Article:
Collison will be the first man up in Ibaka's absence. Whether he starts games remains to be determined, but he's likely to see a steep increase in minutes. The 33-year-old played just 16.7 minutes per contest this season, serving as a reliable backup.

He has a little bit of range on his jumper but is usually reluctant to take it. That's the blessing and curse of Collison. He never tries to do too much. He's got good awareness around the basket and will collect his fair share of rebounds, but he's not one to take ill-advised shots.

The upside is that it's not like OKC's offense is going to go crazy. Possessions will continue to hinge on what Durant and Westbrook do with the ball in their hands.

Collison will fit in pretty seamlessly. He's been around this team for the duration of his career and understands his role. That should be somewhat reassuring to Thunder fans.

Then there is Adams. Though primarily a center, the seven-footer will become increasingly useful thanks to his ability to protect the rim. He's averaging 1.4 blocks in the postseason despite playing in just 16.3 minutes a game. That's impressive defensive production.

Adams is also a good rebounder, a big, energetic body who's not afraid to get physical in the painted area. His biggest challenge may be remaining on the floor for long stretches given his penchant for fouling. He's picking up 2.8 personal fouls per game in the playoffs—again, in just 16.3 minutes.

The worry with Adams is that he's still a rookie. Despite his effort, the 20-year-old could struggle to handle the crafty post-moves he'll encounter from Duncan and Splitter. His aggressiveness can quickly become a liability with just a pump-fake or two.

It's worth noting that OKC could also look to employ some variant of "small-ball" more often in an attempt to give extra minutes to reserves Caron Butler and Reggie Jackson. If the Thunder are going to struggle to defend San Antonio, the real back-up plan may just be trying to run them out of the building.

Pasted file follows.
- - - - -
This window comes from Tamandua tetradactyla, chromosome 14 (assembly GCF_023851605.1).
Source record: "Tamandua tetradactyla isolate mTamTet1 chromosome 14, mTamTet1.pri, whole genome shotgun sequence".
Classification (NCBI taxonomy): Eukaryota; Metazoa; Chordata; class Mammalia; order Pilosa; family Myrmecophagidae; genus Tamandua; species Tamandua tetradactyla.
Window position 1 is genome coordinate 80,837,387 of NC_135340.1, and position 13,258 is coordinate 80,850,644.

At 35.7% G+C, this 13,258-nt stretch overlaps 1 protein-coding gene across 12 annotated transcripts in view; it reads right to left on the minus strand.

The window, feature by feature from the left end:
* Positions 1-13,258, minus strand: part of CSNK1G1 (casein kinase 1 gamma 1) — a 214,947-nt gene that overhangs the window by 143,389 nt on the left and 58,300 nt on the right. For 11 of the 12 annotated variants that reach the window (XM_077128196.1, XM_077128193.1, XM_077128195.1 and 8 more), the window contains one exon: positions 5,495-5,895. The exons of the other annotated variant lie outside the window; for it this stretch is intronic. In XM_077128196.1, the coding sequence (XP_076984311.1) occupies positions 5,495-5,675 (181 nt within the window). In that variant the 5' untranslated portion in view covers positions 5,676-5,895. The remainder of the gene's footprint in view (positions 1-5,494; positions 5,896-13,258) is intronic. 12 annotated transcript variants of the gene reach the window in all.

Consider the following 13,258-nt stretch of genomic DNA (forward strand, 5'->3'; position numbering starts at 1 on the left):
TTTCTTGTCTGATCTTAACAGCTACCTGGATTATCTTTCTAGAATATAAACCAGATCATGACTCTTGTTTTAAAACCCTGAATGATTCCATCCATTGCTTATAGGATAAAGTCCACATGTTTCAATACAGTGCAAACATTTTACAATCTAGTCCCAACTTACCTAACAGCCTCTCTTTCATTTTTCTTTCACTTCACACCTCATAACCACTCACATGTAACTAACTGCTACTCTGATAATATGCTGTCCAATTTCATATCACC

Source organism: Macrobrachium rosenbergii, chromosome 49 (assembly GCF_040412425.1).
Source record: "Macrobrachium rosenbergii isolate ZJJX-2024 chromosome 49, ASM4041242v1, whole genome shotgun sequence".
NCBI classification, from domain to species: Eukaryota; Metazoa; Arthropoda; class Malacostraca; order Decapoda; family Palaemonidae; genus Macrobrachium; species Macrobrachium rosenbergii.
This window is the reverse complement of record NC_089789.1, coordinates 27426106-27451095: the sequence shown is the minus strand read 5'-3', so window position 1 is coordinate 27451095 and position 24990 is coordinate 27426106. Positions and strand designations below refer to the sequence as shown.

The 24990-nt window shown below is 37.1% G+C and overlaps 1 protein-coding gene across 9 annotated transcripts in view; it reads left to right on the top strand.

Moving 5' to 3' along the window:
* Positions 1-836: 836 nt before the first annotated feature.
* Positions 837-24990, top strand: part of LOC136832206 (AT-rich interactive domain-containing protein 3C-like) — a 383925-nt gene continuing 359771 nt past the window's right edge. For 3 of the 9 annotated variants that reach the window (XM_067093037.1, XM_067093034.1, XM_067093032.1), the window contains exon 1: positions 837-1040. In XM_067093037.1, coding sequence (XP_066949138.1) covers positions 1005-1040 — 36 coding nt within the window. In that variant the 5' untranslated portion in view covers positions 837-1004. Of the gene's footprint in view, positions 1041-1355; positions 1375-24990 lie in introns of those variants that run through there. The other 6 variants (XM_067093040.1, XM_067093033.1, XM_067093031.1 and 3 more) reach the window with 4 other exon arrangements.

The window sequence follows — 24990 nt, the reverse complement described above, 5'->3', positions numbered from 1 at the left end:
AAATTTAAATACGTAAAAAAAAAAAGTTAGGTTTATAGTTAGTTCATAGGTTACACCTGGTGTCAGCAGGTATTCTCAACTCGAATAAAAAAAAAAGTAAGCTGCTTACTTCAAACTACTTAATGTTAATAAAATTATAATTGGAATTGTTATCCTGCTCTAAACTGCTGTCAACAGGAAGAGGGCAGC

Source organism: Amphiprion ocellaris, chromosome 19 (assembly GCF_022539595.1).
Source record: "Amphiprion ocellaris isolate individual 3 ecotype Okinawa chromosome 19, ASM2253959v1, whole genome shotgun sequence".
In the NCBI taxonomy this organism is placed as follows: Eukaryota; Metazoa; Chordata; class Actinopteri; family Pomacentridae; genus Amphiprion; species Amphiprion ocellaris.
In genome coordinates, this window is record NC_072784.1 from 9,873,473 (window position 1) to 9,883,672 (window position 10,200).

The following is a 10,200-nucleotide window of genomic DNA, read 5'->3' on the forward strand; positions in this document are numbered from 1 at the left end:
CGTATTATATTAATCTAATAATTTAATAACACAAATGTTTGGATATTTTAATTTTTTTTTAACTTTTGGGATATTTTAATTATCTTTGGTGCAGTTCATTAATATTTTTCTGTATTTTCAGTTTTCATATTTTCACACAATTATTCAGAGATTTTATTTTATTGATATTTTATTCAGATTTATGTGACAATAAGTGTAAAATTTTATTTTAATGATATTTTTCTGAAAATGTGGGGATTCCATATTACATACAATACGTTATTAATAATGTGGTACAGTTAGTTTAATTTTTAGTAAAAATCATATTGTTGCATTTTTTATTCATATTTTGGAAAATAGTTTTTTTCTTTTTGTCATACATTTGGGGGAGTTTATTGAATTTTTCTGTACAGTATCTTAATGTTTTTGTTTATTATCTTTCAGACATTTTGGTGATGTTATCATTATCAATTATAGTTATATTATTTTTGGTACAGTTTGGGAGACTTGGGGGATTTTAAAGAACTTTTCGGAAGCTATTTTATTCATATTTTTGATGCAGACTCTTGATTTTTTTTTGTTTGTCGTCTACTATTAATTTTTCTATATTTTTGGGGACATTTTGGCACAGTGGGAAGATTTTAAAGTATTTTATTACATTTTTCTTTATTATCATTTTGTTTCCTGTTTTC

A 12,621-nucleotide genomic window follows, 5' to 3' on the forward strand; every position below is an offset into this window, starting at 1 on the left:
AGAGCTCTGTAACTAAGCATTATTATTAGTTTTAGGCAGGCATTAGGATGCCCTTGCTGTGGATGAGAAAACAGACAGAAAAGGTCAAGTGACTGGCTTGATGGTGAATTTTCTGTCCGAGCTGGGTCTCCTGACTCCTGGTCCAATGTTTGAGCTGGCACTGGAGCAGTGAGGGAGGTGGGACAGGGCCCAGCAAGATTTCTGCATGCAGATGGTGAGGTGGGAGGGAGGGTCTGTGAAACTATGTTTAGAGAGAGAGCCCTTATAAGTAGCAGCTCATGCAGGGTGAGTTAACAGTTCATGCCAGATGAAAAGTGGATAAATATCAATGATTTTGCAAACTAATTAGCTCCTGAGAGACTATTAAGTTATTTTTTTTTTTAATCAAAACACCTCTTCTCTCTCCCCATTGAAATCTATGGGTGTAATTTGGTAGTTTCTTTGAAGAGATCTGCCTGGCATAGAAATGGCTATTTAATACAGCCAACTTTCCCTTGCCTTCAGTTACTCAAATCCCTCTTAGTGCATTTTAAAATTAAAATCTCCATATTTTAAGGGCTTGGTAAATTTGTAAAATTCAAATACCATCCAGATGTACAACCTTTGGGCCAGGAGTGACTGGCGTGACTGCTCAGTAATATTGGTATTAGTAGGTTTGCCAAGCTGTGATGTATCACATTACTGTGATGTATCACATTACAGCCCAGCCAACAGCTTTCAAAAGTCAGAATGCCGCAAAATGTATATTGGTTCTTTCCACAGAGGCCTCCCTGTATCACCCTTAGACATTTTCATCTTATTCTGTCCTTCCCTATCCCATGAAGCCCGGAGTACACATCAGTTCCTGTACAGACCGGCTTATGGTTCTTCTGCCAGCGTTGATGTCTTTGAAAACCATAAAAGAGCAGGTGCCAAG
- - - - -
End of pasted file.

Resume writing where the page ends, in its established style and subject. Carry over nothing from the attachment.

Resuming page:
Besides, Butler and Jackson are almost certainly the best options on Brooks' bench. Finding them some more playing time may be preferable to over-relying on Collison and Adams.

The danger, of course, is that this would mean Durant spending more minutes at the 4-spot. Whether he struggles there defensively or not, those are minutes spent banging with bigger bodies. That's not a toll you really want your best player taking this deep into the playoffs.

So yes, there will probably be more small-ball—but not 48 minutes of it. Collison and Adams' contributions will remain pivotal.


Series Outlook

Ibaka's injury is a game changer, but rest assured no one on San Antonio's side is growing overconfident—not yet, anyway. The Thunder still have two top-10 caliber players in Durant and Westbrook. They have a respectable bench and smart role players. They have chemistry, experience and all the good intangible stuff that goes along with that.

This still promises to be a close series. The Spurs will have an easier time winning a couple of games in the paint, but they still rely heavily on a three-point barrage that can go cold at any time. 

Meanwhile, the Thunder will look to speed games up and make the most of their athletic backcourt. Jackson has been a nightmare for the Spurs this season, averaging 21.3 points in four regular-season games against them.

OKC will also have a world of confidence coming into this series. It swept San Antonio during the regular season and has reason to believe it's discovered a formula for beating these Spurs. The caveat, of course, is that doing so is a lot easier when at full strength.

Still, there's nothing impossible about the task awaiting Durant, Westbrook and Co. They may be missing their third-best player, but they won't be missing their winning pedigree.